The specialist facility will focus on the use of lightweight materials such as titanium and carbon fibre, which are increasingly being used across a number of industries to improve efficiency and performance and help reduce carbon emissions.
The £8.9 million centre is the first step towards creating a National Manufacturing Institute for Scotland.
First Minister Nicola Sturgeon said the unit will support highly-skilled jobs and help put the country at the forefront of lightweight manufacturing.
It will occupy the former Doosan Babcock facility in Westway, Renfrew, and will be run by the University of Strathclyde’s Advanced Forming Research Centre (AFRC) in Inchinnan, Renfrewshire.
Speaking to an audience of 75 businesses at the AFRC, Sturgeon said: “A vibrant and innovative manufacturing base is critical to Scotland’s economic success and to creating skilled employment opportunities for the future.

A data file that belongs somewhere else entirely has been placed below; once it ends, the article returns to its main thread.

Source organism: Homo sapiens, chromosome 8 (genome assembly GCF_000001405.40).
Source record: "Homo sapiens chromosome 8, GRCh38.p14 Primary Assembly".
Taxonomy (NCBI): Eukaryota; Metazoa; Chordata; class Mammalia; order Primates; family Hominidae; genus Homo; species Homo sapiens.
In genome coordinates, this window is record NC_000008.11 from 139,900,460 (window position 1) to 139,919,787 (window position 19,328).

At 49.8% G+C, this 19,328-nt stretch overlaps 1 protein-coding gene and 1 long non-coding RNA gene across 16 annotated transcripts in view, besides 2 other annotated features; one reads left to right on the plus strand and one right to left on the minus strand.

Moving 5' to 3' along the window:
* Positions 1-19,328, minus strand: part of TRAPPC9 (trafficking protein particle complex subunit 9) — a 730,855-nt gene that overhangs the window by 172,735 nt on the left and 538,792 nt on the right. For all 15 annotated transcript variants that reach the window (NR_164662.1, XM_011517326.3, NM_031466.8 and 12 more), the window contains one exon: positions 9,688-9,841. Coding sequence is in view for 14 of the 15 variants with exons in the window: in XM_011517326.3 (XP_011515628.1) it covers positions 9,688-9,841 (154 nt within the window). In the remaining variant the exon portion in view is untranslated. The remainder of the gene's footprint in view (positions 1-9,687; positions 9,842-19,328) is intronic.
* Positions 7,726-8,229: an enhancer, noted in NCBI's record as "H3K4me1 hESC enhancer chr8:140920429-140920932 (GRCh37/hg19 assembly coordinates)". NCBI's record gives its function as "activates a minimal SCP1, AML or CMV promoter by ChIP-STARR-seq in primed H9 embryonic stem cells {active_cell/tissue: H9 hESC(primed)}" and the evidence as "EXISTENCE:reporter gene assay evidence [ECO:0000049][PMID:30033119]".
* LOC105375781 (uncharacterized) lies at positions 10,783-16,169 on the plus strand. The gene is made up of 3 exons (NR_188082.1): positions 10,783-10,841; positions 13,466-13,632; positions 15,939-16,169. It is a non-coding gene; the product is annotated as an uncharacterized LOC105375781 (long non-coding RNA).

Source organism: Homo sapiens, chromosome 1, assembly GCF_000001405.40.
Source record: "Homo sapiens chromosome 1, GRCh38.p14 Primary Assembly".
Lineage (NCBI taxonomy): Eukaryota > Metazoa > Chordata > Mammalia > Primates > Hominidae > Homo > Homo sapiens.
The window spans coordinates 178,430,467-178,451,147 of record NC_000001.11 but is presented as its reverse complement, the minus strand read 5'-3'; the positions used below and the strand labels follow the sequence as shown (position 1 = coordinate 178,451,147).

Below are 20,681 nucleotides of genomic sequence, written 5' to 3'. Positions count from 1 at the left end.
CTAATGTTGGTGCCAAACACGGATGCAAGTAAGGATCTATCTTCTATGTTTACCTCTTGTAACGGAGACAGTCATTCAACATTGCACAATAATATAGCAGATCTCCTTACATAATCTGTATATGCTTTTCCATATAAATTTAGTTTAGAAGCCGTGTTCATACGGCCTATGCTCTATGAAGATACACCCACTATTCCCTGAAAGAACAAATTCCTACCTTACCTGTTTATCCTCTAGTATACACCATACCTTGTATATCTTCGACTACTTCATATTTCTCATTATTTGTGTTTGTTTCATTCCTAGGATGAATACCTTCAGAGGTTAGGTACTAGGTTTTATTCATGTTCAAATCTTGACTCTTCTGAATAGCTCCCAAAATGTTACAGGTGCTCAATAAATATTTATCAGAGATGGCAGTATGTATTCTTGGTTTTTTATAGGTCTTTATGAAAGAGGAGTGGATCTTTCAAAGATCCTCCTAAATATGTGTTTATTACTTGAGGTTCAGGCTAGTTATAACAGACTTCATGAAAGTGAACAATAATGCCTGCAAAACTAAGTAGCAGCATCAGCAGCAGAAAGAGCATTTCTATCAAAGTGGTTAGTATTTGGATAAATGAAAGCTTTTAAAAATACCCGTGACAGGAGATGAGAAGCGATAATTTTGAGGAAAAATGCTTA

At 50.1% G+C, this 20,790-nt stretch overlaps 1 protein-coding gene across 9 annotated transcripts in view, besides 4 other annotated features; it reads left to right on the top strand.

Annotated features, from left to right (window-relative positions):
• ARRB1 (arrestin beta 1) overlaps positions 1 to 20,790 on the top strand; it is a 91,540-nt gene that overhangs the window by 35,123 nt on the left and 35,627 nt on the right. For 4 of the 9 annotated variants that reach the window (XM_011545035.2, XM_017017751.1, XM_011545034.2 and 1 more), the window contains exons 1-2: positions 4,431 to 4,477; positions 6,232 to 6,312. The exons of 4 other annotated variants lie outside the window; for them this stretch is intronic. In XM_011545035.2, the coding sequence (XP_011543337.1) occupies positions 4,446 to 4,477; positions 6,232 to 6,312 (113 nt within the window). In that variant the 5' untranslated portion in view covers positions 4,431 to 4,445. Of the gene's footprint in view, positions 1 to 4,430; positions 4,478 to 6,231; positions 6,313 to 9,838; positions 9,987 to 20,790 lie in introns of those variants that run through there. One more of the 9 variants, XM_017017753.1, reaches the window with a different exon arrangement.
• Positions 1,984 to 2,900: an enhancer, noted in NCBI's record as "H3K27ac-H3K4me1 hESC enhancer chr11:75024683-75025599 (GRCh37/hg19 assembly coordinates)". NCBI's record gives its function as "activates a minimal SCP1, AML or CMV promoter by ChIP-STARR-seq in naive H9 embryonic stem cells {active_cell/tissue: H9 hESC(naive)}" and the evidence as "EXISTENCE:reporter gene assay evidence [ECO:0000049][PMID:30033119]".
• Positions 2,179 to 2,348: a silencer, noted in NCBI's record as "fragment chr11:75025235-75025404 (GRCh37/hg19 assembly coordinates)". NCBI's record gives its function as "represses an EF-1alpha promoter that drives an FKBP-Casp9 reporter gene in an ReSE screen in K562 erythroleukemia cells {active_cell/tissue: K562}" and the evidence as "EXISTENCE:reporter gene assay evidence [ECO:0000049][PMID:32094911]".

“The lightweight manufacturing centre will help Scottish businesses take advantage of the fact that sectors such as aerospace and the automotive industry are making more and more use of lightweight materials. It will deliver cutting-edge research and development projects with and for companies in Scotland.
“Scotland enjoys resources few nations can match, including one of the most highly-educated workforces in Europe, a long-standing reputation for excellence in innovation and engineering and an internationally-regarded brand.”
Funding for the centre includes £3.9m from the Scottish Government, £3.4m from Scottish Enterprise and £1.6m from the AFRC.
Professor Sir Jim McDonald, principal of the University of Strathclyde, said: “Scotland has a track record of world-class research and innovation, and is committed to setting new standards in manufacturing and design.
“At Strathclyde, we are delighted to have used our leading manufacturing capability to drive the development of this new centre with the Scottish Government.
“The centre is a crucial step towards transforming Scotland’s manufacturing industry, creating new opportunities and sustainable, high-value jobs.”